Deflated and detrended Merino price

In March Mecardo wrote an article about down cycles in the 19 micron category, right on the cusp of significant price falls from the effects of COVID-19. What was not picked up at the time was that the pandemic was going to add an extra down cycle to the existing 2018-2019 season. This article takes a look at the Merino price with the pandemic effect fully recognised.

During the past three decades, Merino production has changed quality (fibre diameter) markedly, which makes the use of micron price guides (micron indicators) problematic. What was very fine in 1990 is now on the coarser side of the Merino average micron distribution. The other alternative, the overall market indicator (EMI), does a reasonable job but incorporates a large increase in the proportion of crossbred wool in the clip between 1990 and 2010. In its place a price series based on the average Merino fibre diameter (AMM) is used as a way of focusing on the average Merino price through time.

Figure 1 shows a price series for the AMM from 1970 to this month, adjusted for both inflation and then with the underlying trend removed. Both steps are imperfect in terms of showing us how prices from decades ago compare to now. The article last week on apparel fibre price trends showed that there have been varying trends (arguably three) in the price of fibres in the past 60 years. Given these caveats, the purpose of deflating and then de-trending the price series is to look at cyclical price movements in today’s price level terms.

In Figure 1 the recent 2018 cyclical peak was on par with the 1988 peak, and below the 1973 peak. Prices in the 1990s stand out as low, struggling as they did under high greasy stock levels. For the deflated and de-trended Merino price, down cycles have taken 21-28 months to complete since the mid-1980s, with prices falling 40%-45% on average.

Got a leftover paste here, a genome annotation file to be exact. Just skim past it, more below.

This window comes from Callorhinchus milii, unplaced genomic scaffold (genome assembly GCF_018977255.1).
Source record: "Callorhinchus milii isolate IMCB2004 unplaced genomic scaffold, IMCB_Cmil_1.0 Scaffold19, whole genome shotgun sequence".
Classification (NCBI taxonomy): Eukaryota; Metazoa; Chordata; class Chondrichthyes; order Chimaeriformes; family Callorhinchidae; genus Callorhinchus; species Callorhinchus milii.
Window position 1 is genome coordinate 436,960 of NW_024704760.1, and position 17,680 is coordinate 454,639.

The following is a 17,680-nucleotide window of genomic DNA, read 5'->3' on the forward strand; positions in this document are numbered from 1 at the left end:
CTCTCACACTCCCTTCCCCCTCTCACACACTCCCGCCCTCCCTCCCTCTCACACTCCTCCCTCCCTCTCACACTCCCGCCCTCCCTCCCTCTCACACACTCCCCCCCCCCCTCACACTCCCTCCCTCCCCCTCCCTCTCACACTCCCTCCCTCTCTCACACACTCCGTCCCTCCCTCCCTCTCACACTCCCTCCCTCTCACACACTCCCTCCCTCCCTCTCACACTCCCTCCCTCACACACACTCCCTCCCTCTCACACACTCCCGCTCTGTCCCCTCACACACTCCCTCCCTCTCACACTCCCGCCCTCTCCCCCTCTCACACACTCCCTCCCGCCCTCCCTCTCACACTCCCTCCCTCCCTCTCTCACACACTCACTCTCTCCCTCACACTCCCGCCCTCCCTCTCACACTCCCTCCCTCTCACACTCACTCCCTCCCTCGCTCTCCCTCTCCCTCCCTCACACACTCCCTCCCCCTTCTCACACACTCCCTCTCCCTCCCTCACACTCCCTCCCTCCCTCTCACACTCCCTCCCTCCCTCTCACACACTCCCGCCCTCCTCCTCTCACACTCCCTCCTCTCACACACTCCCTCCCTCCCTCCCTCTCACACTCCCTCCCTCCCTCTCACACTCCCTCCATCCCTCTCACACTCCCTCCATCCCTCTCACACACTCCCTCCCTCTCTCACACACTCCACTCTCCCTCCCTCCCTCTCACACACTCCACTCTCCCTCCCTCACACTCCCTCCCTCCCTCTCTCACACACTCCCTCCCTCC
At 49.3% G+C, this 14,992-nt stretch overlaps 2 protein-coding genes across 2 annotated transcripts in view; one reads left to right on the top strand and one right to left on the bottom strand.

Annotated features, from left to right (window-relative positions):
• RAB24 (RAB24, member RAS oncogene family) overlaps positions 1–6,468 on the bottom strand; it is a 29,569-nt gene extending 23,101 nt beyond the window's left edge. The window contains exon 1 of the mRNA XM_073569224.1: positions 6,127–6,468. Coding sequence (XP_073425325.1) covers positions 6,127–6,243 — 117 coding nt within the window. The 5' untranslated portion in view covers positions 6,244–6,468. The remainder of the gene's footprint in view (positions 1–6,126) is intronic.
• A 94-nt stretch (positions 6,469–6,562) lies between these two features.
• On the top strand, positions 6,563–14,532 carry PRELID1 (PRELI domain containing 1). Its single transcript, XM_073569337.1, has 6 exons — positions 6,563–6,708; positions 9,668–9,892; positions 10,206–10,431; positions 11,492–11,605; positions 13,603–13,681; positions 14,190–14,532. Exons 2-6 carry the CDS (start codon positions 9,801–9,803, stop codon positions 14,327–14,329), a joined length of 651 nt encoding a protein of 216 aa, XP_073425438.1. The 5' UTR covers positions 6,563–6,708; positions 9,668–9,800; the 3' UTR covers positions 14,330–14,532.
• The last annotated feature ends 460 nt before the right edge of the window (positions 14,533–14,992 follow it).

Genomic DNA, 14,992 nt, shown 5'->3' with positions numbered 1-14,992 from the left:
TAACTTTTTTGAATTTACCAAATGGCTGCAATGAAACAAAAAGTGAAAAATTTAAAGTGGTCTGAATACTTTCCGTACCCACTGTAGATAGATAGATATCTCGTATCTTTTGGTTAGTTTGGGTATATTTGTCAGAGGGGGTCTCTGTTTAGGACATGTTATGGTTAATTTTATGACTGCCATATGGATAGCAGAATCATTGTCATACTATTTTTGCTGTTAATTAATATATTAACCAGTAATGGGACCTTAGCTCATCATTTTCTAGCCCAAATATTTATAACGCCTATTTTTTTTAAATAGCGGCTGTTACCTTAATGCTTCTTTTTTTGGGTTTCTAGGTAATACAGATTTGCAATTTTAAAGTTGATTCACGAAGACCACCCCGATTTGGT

In March the Merino price had fallen 29% in 18 months, which looked like the majority of the down cycle. Since then, COVID-19 has doubled the down cycle, adding another 31% fall in a mere five months. When the two down cycles are put together the Merino price is down by 52% in 23 months, which is looking like an average down cycle. However the economic effect of COVID-19 continues to play out so we must assume the down cycle has further to run.

Figure 2 shows the rolling variation of the Merino price from its lowest level of the preceding five years from 1970 onwards. The key rising price cycles stand out, dwarfed by 1973. The general rule of rising price cycles resulting in a 100% rise (a doubling of price) holds reasonably well.

Figure 3 (the reverse of Figure 2) shows the rolling variation in the Merino price from its highest level of the preceding five years. The current fall is now matching the down cycles of 2005 and 1999. The hope is we do not move on to match the past 1988 and post 1973 price falls.

What does it mean?

How this down cycle in wool prices continues to play out depends on how the pandemic plays out, and that is an unknown – a radical uncertainty in the words of John Kay and Mervyn King. So far the down cycle from 2018 is an average one, certainly greater than expected prior to early 2020 and COVID-19. At the minimum it would seem that the next 2-3 quarters will see relative weak demand, putting a potential recovery in the back end of this season if things improve. Looking much further ahead, how will we assess the next potential pandemic, as COVID-19 is the fourth such virus of the past two decades?

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Key Points

  • The Merino price fall since 2018 now matches the average down cycle of the past 35 years in terms of price fall (52%) and time taken (23 months).
  • The unusual aspect of this downturn is the two separate factors involved, effectively joining two mild (as yet for the COVID-19 downturn) down cycles back to back.
  • History shows there is room for more falls yet, given that the pandemic is still playing out.

Click on figure to expand

Click on figure to expand

Click on figure to expand

Data sources: AWC, WI, AWEX, RBA, ICS  

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